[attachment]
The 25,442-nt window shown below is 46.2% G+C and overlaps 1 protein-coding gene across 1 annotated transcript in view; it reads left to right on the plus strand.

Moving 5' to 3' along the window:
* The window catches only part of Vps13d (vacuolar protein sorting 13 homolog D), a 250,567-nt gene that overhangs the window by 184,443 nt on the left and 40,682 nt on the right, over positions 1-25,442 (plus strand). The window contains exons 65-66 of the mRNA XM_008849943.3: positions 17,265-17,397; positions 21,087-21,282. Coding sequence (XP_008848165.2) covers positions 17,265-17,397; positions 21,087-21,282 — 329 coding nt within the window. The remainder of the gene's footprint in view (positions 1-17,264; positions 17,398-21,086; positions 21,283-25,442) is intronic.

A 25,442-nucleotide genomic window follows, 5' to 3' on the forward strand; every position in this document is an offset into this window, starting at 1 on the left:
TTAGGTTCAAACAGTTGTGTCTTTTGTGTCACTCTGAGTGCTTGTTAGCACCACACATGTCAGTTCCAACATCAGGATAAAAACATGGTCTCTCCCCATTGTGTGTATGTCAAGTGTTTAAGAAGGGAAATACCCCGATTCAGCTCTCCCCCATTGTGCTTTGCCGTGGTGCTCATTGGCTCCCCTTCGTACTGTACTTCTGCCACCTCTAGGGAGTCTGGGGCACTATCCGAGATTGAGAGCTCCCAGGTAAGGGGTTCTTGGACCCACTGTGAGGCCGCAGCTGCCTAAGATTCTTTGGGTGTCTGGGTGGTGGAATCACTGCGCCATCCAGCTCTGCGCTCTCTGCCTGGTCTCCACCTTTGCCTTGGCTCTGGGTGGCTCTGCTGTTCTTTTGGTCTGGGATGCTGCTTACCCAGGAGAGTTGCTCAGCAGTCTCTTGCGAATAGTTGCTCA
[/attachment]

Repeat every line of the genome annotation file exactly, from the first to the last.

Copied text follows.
The 25,442-nt window shown below is 46.2% G+C and overlaps 1 protein-coding gene across 1 annotated transcript in view; it reads left to right on the plus strand.

Moving 5' to 3' along the window:
* The window catches only part of Vps13d (vacuolar protein sorting 13 homolog D), a 250,567-nt gene that overhangs the window by 184,443 nt on the left and 40,682 nt on the right, over positions 1-25,442 (plus strand). The window contains exons 65-66 of the mRNA XM_008849943.3: positions 17,265-17,397; positions 21,087-21,282. Coding sequence (XP_008848165.2) covers positions 17,265-17,397; positions 21,087-21,282 — 329 coding nt within the window. The remainder of the gene's footprint in view (positions 1-17,264; positions 17,398-21,086; positions 21,283-25,442) is intronic.

A 25,442-nucleotide genomic window follows, 5' to 3' on the forward strand; every position in this document is an offset into this window, starting at 1 on the left:
TTAGGTTCAAACAGTTGTGTCTTTTGTGTCACTCTGAGTGCTTGTTAGCACCACACATGTCAGTTCCAACATCAGGATAAAAACATGGTCTCTCCCCATTGTGTGTATGTCAAGTGTTTAAGAAGGGAAATACCCCGATTCAGCTCTCCCCCATTGTGCTTTGCCGTGGTGCTCATTGGCTCCCCTTCGTACTGTACTTCTGCCACCTCTAGGGAGTCTGGGGCACTATCCGAGATTGAGAGCTCCCAGGTAAGGGGTTCTTGGACCCACTGTGAGGCCGCAGCTGCCTAAGATTCTTTGGGTGTCTGGGTGGTGGAATCACTGCGCCATCCAGCTCTGCGCTCTCTGCCTGGTCTCCACCTTTGCCTTGGCTCTGGGTGGCTCTGCTGTTCTTTTGGTCTGGGATGCTGCTTACCCAGGAGAGTTGCTCAGCAGTCTCTTGCGAATAGTTGCTCA